6 out of 10
Ben Affleck as Bruce Wayne / Batman
Directed by Zack Snyder
Justice League Review:
Well… it’s not awful. That’s a victory of some sort.
The road to the first onscreen collaboration of DC Comics‘ most famous characters (and in some cases their first big screen appearances ever) has been a fraught one, from various near misses over the last 15 years to the start and stop approach beginning with 2013’s Man of Steel. In the process there have been hits and misses, interesting ideas, novel approaches and severe miscalculations in tone, the most egregious being a focus on power and devastation over empathy or more old-fashioned heroics. The lingering question has been could director Zack Snyder, who has shepherded the last several years of this long, strange trip, recalculate his take on some of the most famous superheroes of them all into something less bombastic and more humanistic?
The answer is yes, more or less (with some help from co-writer and substitute director Joss Whedon), but that success brings problems of its own. Justice League is a zesty, quick-moving piece of superhero extravaganza with a laser focus on traveling from A to Z no matter the cost. When Batman v Superman: Dawn of Justice ended, Superman (Cavell) had died saving the world and with him has gone all hope, leaving behind a planet reeling in existential crisis and more willing than ever to embrace the worse angels of its nature. The timing couldn’t be worse as galactic warlord Steppenwolf (Hinds) has arrived searching for three magic boxes with which he can destroy all life on Earth. And now it’s up to a rejuvenated, repurposed Batman (Affleck) to bring the heroes of Earth together to save the world, or at least go down fighting.
Criticism of the films leading up Justice League have focused on dark tone at odds with the characters involved, emphasis on destruction, over-seriousness and general lack of heroics. That criticism has clearly been heard and the end result is a better experience all around, but it’s been achieved in the clumsiest manner possible.
Though it starts out in dark place, Justice League quickly makes with the jokes and mood lightening almost literally as Snyder’s trademark darkness is done away with in place of a brighter palette. Many of the gags are well-designed and well-delivered, particularly any given to Ezra Miller’s Fastest Man (Boy?) Alive who approaches world-saving and superheroics with a wide-eyed innocence that practically begs an audience to identify with him. Miller is a delight in almost all of his scenes, while also having the benefit of a superpower which invites strong visualization (e.g. X-Men’s Quicksilver). He’s matched (among the other new cast members) by Ray Fisher’s Cyborg, who gets the strongest character development in part because his backstory is connected strongly to the MacGuffin driving the plot.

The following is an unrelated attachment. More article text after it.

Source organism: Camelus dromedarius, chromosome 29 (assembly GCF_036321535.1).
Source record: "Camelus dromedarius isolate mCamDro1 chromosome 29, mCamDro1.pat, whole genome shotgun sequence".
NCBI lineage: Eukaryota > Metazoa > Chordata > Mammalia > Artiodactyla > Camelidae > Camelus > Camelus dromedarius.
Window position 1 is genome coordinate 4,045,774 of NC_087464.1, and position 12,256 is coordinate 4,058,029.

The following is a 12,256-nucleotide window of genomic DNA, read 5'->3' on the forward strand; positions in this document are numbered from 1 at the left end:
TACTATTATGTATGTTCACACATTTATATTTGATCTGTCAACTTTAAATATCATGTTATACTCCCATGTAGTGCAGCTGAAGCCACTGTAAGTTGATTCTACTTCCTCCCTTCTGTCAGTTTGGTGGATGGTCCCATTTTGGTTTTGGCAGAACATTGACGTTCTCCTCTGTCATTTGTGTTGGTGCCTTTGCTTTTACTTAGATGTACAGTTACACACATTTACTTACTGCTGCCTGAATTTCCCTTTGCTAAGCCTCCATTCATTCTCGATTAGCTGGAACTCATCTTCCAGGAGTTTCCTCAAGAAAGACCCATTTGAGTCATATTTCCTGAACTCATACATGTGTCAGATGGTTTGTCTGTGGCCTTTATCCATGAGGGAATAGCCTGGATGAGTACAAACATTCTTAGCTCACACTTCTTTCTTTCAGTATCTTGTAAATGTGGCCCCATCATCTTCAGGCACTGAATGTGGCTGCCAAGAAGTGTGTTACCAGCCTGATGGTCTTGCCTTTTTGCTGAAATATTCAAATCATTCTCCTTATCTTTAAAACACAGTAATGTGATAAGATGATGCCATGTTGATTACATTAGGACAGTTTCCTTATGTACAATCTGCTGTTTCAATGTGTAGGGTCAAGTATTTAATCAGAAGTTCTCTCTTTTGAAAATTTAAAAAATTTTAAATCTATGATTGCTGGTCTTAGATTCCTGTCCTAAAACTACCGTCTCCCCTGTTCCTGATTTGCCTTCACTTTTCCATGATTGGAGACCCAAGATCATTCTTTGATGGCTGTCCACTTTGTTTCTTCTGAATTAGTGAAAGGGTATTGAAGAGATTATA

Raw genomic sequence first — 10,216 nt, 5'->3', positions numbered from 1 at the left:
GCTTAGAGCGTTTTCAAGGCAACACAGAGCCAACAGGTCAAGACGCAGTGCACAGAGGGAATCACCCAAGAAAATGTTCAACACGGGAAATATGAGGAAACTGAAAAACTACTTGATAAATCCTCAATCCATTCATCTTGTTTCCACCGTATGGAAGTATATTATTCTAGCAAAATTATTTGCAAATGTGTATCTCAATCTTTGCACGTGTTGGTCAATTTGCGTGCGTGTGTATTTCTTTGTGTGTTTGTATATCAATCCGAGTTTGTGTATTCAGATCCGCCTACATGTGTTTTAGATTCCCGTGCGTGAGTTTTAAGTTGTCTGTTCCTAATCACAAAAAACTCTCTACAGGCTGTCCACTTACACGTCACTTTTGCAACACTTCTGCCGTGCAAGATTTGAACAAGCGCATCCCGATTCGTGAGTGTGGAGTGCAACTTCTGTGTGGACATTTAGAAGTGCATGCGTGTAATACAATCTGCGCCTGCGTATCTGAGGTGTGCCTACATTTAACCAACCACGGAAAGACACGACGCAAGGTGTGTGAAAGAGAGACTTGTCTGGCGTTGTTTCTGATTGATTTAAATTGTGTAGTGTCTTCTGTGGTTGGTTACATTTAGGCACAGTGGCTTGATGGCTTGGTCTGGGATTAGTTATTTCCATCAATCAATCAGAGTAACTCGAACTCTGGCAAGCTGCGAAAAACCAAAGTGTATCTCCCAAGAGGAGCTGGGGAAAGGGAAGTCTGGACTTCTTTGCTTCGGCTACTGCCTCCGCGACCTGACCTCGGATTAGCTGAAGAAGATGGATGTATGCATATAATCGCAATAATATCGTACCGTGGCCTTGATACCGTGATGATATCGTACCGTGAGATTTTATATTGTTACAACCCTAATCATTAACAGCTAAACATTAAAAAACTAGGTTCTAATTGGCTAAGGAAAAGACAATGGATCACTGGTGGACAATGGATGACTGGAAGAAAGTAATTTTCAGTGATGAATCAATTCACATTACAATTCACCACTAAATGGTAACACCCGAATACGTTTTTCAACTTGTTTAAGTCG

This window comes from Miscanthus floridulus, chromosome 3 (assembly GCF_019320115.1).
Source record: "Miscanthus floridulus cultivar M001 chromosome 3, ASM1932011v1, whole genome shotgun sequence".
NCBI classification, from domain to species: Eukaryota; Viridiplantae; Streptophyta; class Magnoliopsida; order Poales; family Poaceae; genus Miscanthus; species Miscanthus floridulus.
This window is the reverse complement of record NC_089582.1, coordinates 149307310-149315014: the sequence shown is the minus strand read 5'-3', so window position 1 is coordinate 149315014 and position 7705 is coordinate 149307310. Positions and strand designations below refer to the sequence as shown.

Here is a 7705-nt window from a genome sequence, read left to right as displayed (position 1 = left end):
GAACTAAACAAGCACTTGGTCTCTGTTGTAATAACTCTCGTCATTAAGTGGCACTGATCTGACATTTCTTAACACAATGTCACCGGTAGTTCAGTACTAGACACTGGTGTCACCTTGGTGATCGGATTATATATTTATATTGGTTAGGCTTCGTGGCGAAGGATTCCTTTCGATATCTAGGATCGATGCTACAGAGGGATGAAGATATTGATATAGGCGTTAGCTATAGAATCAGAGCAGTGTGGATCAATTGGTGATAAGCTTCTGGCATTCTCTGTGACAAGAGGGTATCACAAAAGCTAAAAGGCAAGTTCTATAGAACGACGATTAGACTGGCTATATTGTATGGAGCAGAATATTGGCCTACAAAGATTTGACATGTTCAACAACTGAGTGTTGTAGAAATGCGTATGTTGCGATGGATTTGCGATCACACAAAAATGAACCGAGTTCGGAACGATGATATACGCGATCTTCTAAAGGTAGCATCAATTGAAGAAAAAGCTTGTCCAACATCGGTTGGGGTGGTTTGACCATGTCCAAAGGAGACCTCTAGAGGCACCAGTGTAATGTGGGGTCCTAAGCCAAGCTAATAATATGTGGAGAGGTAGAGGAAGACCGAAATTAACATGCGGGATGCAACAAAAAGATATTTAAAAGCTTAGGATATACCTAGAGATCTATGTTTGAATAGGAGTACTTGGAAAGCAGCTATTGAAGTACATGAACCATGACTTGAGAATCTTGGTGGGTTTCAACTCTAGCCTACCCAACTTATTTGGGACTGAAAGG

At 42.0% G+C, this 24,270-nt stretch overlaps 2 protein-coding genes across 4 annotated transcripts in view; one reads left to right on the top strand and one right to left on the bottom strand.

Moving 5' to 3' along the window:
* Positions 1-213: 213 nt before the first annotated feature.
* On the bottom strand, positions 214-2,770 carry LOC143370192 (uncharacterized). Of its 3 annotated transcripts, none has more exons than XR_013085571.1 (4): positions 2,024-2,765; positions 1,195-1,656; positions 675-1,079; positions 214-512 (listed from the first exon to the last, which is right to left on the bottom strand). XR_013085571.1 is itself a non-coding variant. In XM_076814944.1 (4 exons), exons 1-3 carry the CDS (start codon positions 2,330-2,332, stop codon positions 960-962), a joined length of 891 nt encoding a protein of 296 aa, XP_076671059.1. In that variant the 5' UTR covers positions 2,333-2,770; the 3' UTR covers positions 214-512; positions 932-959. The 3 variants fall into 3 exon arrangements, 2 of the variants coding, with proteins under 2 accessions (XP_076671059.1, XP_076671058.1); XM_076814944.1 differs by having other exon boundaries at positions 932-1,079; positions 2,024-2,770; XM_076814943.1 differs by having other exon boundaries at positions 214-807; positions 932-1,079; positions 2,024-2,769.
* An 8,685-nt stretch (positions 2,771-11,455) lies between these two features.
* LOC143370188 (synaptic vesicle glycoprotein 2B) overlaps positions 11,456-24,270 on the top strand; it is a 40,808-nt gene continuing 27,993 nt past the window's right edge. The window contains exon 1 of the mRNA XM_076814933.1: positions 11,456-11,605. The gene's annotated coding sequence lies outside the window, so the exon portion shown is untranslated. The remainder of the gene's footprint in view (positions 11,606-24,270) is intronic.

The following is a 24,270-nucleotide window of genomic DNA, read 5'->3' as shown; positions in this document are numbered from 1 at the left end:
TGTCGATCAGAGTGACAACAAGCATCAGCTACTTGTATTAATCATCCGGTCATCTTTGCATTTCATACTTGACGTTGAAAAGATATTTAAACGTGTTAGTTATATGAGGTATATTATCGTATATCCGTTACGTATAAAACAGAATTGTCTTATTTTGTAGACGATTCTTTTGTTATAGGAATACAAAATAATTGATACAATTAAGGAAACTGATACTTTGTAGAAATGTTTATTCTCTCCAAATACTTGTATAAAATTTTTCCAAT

And that’s important, because backstory is all we ever get of most of these characters. With no previous films used to introduce half of the Justice League members, the movie has to give us some idea of who they are for context, but it also wants to sprint to action scenes as quickly as possible. This fills the first half of Justice League with scene after scene of characters who have known each other for a long time telling each other things they already know so that we can learn it. Confused about Aquaman’s (Momoa) relationship with his mother and how it has led to his sullen personality? Don’t worry, it’s going to be explained to you with an easel and a chalk board and lots of easy-to-follow diagrams whether you like it or not. It’s the worst way in the world to handle exposition and Justice League indulges in it over and over and over again, killing any chance we have in carrying for these characters as characters rather than well-known icons.